Longterm Healthcare for Survivors of Human Trafficking

General society, in America, believe human trafficking happens in other countries. So I ask; ‘What about the thousands of survivors existing in small communities and urban neighborhoods right here?’

My experience was growing up in the typical small Illinois community of Freeburgh where I was publicly exploited and traded for the price of a couple of beers for five consecutive years, 1974 – 1979. Now maybe you like to think that was back then and could never happen in my community today, but if you’ve seen the headlines you know this is not a truth you can believe any longer.

There were many people who know what was happening then, not just the men and boys who were at the parties and such, but those who whispered, pointed, shamed, even went as far as to keep their children away from the house on North Richland Street. Their daughters were not permitted to befriend me and their sons not allowed to date me. This was my public, everyday life throughout my teenage years.

Here is an article I read this morning as published in 2015, Medical News Today. A study completed by researchers from London focused on the health of survivors. These past few years I’ve seen the huge swing in the trainings, even been honored to attend and take part in various studies, interviews, and speaking venues. Finally, we can say that American psychologist and healthcare experts are realizing just how severe this problem in on a national and world health level.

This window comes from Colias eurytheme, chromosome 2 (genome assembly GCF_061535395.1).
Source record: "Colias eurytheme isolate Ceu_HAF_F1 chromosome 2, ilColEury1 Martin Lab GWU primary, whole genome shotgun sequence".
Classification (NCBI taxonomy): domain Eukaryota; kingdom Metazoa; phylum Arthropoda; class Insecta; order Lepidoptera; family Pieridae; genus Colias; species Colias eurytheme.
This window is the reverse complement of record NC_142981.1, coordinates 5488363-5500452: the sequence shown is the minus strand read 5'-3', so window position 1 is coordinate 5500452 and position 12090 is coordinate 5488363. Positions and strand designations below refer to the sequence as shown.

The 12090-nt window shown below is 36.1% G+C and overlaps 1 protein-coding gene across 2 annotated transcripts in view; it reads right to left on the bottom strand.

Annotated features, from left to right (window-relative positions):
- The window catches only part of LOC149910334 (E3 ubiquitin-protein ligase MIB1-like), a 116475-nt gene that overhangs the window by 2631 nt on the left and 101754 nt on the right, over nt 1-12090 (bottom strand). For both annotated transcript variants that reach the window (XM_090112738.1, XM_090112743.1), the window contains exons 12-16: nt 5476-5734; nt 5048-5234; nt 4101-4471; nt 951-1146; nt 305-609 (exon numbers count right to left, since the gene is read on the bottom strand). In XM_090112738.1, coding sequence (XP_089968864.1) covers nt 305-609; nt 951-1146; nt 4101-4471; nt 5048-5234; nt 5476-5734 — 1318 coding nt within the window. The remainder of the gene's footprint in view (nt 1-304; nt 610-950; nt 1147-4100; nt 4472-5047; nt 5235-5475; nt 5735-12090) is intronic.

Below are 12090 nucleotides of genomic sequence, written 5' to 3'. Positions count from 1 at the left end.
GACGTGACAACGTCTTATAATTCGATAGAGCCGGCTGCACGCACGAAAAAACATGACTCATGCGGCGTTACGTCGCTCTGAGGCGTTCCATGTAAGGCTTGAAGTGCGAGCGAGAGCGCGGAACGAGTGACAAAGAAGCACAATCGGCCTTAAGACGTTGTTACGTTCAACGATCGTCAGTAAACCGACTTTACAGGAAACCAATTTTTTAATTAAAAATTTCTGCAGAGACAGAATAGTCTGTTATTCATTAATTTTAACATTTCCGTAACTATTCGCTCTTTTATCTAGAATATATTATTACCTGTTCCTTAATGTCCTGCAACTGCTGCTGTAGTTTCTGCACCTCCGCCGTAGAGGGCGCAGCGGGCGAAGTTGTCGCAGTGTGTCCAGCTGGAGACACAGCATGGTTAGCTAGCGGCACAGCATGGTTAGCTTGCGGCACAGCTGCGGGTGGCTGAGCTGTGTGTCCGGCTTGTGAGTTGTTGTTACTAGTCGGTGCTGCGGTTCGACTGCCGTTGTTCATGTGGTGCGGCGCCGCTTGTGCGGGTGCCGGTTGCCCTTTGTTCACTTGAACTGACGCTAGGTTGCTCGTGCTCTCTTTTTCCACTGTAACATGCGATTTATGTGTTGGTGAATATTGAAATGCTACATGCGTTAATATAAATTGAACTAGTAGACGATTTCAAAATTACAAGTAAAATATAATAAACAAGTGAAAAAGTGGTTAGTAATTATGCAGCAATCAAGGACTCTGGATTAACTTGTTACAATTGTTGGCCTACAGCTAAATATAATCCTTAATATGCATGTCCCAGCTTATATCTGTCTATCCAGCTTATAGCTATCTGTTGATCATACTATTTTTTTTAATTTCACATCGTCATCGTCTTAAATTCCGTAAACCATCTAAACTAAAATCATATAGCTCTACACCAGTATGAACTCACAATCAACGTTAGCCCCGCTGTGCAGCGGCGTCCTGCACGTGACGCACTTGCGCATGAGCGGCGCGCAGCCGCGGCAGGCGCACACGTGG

Some of their finding;

  • 48% experienced physical and/or sexual violence
  • 35% women and girls suffered sexual violence
  • 20% were locked in a room
  • 47% were threatened
  • 22% serious bodily injury (only 28% of those received any form of medical care)
  • 61.2% suffer depression
  • 42.8%  suffer anxiety
  • 38.9% PTSD
  • 5.2% attempted suicide

It’s important to note – ‘No single profile of a trafficked person’. This means men, women, children of all ages, different countries, all different experiences -‘None believed there was help’. The researchers also stress that global efforts are inadequate!

Honestly, it’s quite difficult for society to comprehend the levels of harm and destruction of those held in exploitation or trafficking. Both labor and sex trafficking victims are held in captivity and service by extreme force, often terroristic attacks. This was indeed my case, at it still in for hundreds of thousands of children in Americal today, let alone around the world where the laws and resources are not available.

At fifty-six today, let me assure you the multi-level physical, sexual, and emotional injuries I endured never received any medical care. There was never a question of concern by those who actually witnessed violent attacks, saw all the bruises and shamed me because of the filth, rot, stench and decay that smothered my developing body. Not a school nurse, teacher, police officer, neighbor, or family friend even acknowledged there was a rotting child being brutally beaten and traded right in front of their eyes.

The life path and suffering lasted long after my escape from my parents and their enslavement. For two decades I endured almost deadly violent relationships and the multitude of injuries have come back to haunt my abilities in the extreme.

My injuries:

  • Multiple concussions and head trauma
  • Twelve years of sadistic molestation and rape
  • Once open sores now scars over 75% of my body
  • Broken, decays front teeth at age thirteen, turned into decades of dental problems
  • Spinal Cord Trauma, resulting in multi-level Syringomyelia
  • Multi-level disc and vertebral injuries
  • Cracked ribs
  • Both collar bones broken
  • Fibromyalgia
  • Chronic Obstructive Pulmonary Disease
  • Complex PTSD
  • Depression
  • Generalized (constant) anxiety
  • Attempted Suicide
  • Tens years pain management
  • Seven consecutive years in trauma therapy

I am a healthcare nightmare!!!